Poverty the reason for underperformance of working-class white students, says minister

The schools minister has suggested poverty is behind the poor performance of white working-class children at school compared to other groups, rather than ethnicity.

Nick Gibb said “low expectations” and a sort of “fatalistic assumption that the gap between wealthy background and poorer background could never be closed” has also contributed towards the attainment gap. 

He made the comments during an education select committee meeting as part of its inquiry into the “educational underachievement of white pupils from disadvantaged backgrounds”.

Robert Halfon, the Tory chair, asked why working class pupils in this group were “underperforming in every single stage of the education system” compared to pupils from most other ethnic groups and wealthier children.

Mr Gibb, the school minister, said: “As Teach First say in their written submission to you: ‘The fact uniting pupils performing worse in schools is not the colour of their skin, it is poverty.’

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“And it is a poverty that then translates into the poverty of low expectations and the fatalistic assumption that somehow those children should have a different curriculum and expectations than children from wealthier backgrounds.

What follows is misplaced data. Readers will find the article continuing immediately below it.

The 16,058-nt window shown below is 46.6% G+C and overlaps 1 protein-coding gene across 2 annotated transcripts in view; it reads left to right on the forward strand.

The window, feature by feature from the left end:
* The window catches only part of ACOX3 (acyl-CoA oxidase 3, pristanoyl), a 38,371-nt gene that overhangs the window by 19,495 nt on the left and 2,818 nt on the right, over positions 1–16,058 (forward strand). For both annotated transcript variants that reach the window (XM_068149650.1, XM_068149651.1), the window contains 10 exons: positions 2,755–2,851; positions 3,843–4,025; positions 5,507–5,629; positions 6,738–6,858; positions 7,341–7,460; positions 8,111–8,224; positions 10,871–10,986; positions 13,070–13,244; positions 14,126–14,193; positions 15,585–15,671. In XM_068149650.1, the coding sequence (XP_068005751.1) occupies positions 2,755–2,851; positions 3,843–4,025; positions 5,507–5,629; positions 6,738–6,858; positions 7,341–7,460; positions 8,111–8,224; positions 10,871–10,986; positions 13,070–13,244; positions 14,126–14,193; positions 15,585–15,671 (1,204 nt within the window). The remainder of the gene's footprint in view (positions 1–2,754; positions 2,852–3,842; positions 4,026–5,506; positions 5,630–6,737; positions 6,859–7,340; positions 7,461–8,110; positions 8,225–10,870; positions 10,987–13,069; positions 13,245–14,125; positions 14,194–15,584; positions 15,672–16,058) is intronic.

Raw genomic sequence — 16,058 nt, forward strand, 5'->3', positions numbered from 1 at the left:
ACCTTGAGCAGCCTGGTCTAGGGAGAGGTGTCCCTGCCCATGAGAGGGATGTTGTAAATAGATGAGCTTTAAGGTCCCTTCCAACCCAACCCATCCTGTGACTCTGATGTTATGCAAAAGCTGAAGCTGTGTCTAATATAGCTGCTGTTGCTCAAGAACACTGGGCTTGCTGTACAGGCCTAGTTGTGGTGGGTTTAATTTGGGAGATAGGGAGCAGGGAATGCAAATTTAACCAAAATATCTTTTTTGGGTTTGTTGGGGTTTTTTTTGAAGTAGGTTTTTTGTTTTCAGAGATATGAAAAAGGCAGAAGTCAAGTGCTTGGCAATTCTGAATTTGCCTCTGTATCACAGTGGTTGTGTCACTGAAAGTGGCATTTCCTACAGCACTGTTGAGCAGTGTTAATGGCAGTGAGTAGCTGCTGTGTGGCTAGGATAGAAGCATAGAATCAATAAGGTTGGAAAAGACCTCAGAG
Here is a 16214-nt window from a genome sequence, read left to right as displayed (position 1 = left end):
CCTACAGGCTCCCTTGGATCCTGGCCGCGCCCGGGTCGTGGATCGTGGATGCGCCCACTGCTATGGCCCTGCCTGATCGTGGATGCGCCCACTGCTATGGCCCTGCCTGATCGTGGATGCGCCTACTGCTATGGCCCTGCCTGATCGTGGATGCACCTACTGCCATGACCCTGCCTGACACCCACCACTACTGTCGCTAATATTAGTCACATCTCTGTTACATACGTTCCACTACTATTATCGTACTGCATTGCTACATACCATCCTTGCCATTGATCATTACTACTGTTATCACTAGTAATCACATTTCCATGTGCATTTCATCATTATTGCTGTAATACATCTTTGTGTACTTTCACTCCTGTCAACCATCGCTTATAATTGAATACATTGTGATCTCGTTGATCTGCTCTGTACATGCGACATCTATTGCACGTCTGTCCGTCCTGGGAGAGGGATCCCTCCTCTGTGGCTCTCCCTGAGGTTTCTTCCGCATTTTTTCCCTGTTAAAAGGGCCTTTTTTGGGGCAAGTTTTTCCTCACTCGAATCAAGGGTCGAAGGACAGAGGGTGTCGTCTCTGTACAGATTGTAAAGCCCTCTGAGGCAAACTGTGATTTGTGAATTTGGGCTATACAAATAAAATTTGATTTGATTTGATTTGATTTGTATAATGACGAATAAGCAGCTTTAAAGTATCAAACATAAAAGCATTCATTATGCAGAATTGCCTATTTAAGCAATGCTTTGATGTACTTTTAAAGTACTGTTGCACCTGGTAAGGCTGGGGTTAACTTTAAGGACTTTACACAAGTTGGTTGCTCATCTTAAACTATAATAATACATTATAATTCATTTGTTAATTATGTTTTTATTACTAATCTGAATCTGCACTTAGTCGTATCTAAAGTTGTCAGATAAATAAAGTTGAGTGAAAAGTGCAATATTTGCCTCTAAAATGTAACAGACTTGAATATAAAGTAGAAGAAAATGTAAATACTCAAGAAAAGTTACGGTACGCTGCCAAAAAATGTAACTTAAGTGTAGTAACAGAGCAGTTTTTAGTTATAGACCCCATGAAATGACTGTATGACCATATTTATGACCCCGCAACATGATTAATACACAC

“It is that which we have fought tooth and nail since 2010 to change.”

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He added: “We are beginning to make that change and close that attainment gap because we have taken that approach.” 

One MP on the committee said the Department for Education’s submission for their inquiry contained “few references to white pupils specifically” and asked Mr Gibbs whether he found it “problematic” to target measures to this group. 

“It is poverty, and it is not the colour of the skin – white or not white – that is the issue,” Mr Gibb replied.

In evidence to the committee last year, Teach First said white pupils from disadvantaged backgrounds “have some of the lowest grades at the end of secondary school” with under 40 per cent of this group passing English and maths.

However, the report said poverty was the connecting factor for groups who have poor performance at school. 

DfE figures show children eligible for free school meals in every ethnic group except Chinese are less likely to pass English and maths than white children who are not eligible, the charity said. 

Their report said white disadvantaged children were not the only group with low average attainment but there were “reasons for concern”. 

“Between 2003 and 2014 white children eligible for free school meals saw smaller increases in attainment than children from other ethnic backgrounds eligible for free school meals,” it said, citing a DfE report.

White teenagers eligible for free school meals are also among the least likely to go to university, according to the Office for Students. 

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